How companies can combat foreign exchange loss
Monday 11 July 2022
Foreign exchange fluctuations are common in commercial transactions. Foreign exchange fluctuations can be either beneficial or detrimental to the business. Businesses that trade in different currencies are exposed to forex risks.
An example is a Kenyan individual who chooses to buy a certain commodity from an American company in dollars. Assuming that the Kenyan individual only has Kenyan shillings to buy the goods, he will have to convert his shillings to dollars to make the purchase.
A foreign exchange fluctuation can work either for or against him. If the price is set at the time of contracting, and if the shilling loses against the dollar, he will have to pay more to fetch the contractual price in dollars.
This is a simple example of how foreign exchange fluctuations affect international transactions. Many larger businesses feel the impact of foreign exchange fluctuations more. For example, a business that imports goods may feel the negative effect of forex fluctuations to the extent that the business faces massive losses as a result.
It is therefore important for businesses and individuals to learn how to mitigate the risk arising from foreign exchange fluctuations. These fluctuations can work for or against your business. A foreign profit can be beneficial because it can be reported as a business income. A foreign exchange loss can have a negative impact on the business.
For the past two or so months, the Kenyan shilling has lost significantly against the dollar. The loss of value is said to be due to a persistent dollar deficit. From media reports, the deficit is artificial in that many investors are clinging to their dollars creating a deficit. The price of imports is therefore higher and consumers feel more impact.
One way to mitigate foreign exchange risk is to draw up contracts that contain risk mitigation strategies.
One tip is to do transactions in your own currency. If it is a purchase transaction, one can hedge against foreign exchange risk by doing transactions in own currency so that a Kenyan buyer will import goods into Kenyan shillings. The seller will therefore bear the currency risk.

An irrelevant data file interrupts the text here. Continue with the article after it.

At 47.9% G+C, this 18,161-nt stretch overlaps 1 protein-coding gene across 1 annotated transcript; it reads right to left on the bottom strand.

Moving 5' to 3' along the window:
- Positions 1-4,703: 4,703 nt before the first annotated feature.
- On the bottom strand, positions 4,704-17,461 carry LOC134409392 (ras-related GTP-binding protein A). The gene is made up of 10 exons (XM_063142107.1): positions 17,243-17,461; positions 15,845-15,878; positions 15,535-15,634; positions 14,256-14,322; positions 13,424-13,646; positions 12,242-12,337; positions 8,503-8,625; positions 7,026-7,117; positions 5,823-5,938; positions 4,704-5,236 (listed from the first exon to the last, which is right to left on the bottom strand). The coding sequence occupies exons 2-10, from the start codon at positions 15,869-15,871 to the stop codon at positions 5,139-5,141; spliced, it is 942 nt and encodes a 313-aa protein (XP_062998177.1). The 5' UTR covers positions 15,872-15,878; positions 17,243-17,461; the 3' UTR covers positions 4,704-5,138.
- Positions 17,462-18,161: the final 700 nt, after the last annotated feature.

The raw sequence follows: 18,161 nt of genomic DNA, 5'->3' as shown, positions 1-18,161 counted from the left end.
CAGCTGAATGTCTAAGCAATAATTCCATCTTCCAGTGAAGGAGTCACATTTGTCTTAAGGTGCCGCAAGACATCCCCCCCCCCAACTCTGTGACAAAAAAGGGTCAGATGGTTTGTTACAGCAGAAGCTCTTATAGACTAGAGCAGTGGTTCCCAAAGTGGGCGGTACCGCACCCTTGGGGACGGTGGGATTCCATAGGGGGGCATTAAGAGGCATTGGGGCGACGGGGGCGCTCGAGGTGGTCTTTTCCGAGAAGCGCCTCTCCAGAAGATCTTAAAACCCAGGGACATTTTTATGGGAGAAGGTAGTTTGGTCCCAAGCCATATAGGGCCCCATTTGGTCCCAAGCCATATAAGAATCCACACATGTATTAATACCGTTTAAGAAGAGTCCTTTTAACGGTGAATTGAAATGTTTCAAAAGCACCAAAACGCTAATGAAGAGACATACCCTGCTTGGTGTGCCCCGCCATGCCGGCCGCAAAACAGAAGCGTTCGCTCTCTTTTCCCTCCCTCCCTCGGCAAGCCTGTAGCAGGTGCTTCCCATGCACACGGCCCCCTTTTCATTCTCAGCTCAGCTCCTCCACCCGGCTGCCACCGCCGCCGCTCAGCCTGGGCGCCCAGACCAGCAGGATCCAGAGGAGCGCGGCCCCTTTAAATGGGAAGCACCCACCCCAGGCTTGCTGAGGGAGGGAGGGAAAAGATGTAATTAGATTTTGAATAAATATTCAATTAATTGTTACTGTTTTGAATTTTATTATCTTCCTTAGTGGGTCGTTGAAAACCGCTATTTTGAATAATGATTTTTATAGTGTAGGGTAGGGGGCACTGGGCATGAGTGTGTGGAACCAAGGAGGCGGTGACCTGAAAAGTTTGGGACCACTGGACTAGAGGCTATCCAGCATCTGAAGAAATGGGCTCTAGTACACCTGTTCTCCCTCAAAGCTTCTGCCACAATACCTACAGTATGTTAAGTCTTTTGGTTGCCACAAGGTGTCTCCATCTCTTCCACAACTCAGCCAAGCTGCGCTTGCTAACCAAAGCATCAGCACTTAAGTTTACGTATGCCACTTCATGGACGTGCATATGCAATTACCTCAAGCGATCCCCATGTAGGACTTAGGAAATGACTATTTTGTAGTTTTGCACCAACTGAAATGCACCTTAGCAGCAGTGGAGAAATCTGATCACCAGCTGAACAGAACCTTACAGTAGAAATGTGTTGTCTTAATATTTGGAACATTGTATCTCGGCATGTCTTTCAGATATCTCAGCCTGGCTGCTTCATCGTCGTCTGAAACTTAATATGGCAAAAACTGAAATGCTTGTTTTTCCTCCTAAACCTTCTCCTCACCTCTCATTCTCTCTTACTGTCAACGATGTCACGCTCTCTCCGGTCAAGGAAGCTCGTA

In larger transactions, especially those that are long-term in nature, currency risk clauses are drawn up to reduce losses arising from forex losses. Long-term contracts will definitely be subject to currency fluctuations in the long run. In most commercial contracts, the foreign exchange clause is activated as soon as the losses reach a certain threshold.
In some contracts, the risk is transferred to one party and the party agrees to bear the risk of the foreign exchange loss. It is especially in sales transactions where the seller transfers the risk of an international commercial transaction to the customer. It is important to note for Kenyan exporters exporting various goods and services in the international market.
A third way to mitigate foreign exchange risk is by fixing the exchange rate in the contract. While the exchange rate is determined by market forces and the regulator when it comes to executing the contract, the rate can be determined in advance.
For example, will the applicable rate be at the date of contracting, date of delivery or date of payment of the goods? It is necessary to clearly define the appropriate rate to avoid conflicts in interpretation.
The last option is to provide for contract review if the exchange rate fluctuations are of a magnitude to affect the profitability and performance of the contract.